The Columbus Indiana Philharmonic’s second concert of its season, “Diva Power,” with guest artist Ann Hampton Callaway, was 15 years in the making. If the energy of the performers involved and the reaction of the audience was any indication, it was well worth the wait.

The concert opened with the well-known swing tune, “Sing, Sing, Sing,” featuring a full big band within the normal Philharmonic orchestra, which literally blew the top off Judson Erne Auditorium. With driving percussion and a great brass section, the piece provided a rousing welcome to the featured Callaway, who joined the orchestra for the standard, “With a Song in My Heart,” made popular by Jane Froman and Doris Day.

There were a few production issues during the number due to the wall of sound produced by the big band and its frequent use of instrumental soloists as well as some feedback problems with Callaway’s microphone. But she proved unflappable afterwards as she engaged the audience in a delightful, insightful and frequently humorous repartee which continued throughout the evening.

She imitated various artists, including Billie Holiday and Sarah Vaughn, to help set up her next piece, the Ella Fitzgerald hit “How High the Moon,” featuring a scat conversation between Callaway and saxophonist Tom Walsh, one of many outstanding soloists in the big band.

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One of the most outstanding moments of the evening was Callaway’s rendition of the Judy Garland standard “Over the Rainbow.” Beginning with the not-so-frequently performed verse, the beautifully underscored and balanced accompaniment allowed Callaway to demonstrate her flawless breath control and extensive range. You could hear a pin drop in the auditorium as she teamed with her musically sensitive pianist, Reggie Thomas, to make the song her own to the point where the audience hesitated to applaud so as not to miss a single note of her exquisite performance.

She followed with a string of songs of different musical styles — “Lullaby of Birdland,” Both Sides Now,” “Lover Come Back to Me” — culminating with the first act finale, “Blues in the Night,” made popular by Rosemary Clooney but performed by Callaway in her own particular style, enthusiastically acknowledged by the sustained applause of the audience.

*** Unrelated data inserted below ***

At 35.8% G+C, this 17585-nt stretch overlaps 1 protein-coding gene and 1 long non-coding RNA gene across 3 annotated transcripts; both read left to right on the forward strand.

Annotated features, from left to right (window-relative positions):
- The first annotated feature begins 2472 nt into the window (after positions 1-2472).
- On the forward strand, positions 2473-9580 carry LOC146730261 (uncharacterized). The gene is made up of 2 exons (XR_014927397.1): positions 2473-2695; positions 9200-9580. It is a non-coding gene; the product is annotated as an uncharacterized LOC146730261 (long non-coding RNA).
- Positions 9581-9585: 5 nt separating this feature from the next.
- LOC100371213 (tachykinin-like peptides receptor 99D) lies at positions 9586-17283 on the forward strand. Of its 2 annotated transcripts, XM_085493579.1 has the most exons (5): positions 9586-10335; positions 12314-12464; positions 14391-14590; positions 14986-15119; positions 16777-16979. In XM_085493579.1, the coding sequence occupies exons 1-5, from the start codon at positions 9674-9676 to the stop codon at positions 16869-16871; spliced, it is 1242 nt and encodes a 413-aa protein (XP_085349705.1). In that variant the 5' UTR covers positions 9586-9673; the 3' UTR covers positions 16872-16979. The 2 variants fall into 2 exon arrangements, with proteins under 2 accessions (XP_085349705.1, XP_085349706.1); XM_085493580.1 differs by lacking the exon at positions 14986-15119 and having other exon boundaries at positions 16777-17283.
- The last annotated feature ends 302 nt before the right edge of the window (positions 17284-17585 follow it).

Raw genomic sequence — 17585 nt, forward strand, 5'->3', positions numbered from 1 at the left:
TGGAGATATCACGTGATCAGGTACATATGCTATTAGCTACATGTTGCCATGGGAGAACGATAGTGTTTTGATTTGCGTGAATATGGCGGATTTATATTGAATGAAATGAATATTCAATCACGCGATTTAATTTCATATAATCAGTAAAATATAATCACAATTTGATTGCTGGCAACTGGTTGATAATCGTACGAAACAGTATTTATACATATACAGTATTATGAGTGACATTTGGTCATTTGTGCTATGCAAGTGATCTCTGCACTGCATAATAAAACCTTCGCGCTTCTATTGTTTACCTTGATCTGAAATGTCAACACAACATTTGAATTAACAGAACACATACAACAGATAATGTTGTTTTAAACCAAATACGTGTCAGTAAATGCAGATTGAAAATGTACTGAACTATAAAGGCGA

The second act opened with two more standards by Callaway, “That Old Black Magic” and “At Last,” again showcasing her improvisational abilities and wide dynamic and emotional range. Leaving the stage, she turned the program over to conductor David Bowden and her instrumental colleagues From this point on in the concert,  they really shined.

The spirited “Manteca” featured the big band and some timely placed vocals by regulars of the orchestra.

With Callaway returning, the string section performed beautifully under the baton of Bowden in their supporting role on “Just in Time,” “That’s the Way I’ve Always Heard It Should Be” and a relatively unfamiliar tune, “I’ve Dreamed of You,” written by Callaway for Barbra Streisand and sung by Streisand at her own wedding reception.

Again, the audience was mesmerized by Callaway’s attention to detail and her beautiful diction with which she embraced and caressed each consonant, giving an emotionally charged yet extremely subtle musical performance.

Another highlight of the concert came as Callaway created a “Columbus, Indiana, Love Song” on the spot. Utilizing characters and plot developments shouted out by members of the audience, she composed a song with the help of drummer Steve Hanna and bass player Hannah Marks and brought cheers and laughter from the audience. It was a testament to the creative genius of Callaway and the musical sophistication of Hanna and Marks.

The concert quickly moved to its conclusion with all of the musical forces brought back into play on the finale, “People/Being Alive.” A rousing standing ovation provided the appropriate exclamation point to a wonderful evening showcasing the power of this diva’s performance.

This Johnson Distinguished Guest Artist Program featuring the incredible musical talents of Callaway will long be remembered as a shining star moment in the 2016-17 Columbus Indiana Philharmonic season.

J. Kevin Butler is a graduate of the Indiana University Jacobs School of Music and was a high school choral director for more than 20 years. He is currently director of music for the First United Methodist Church of Columbus.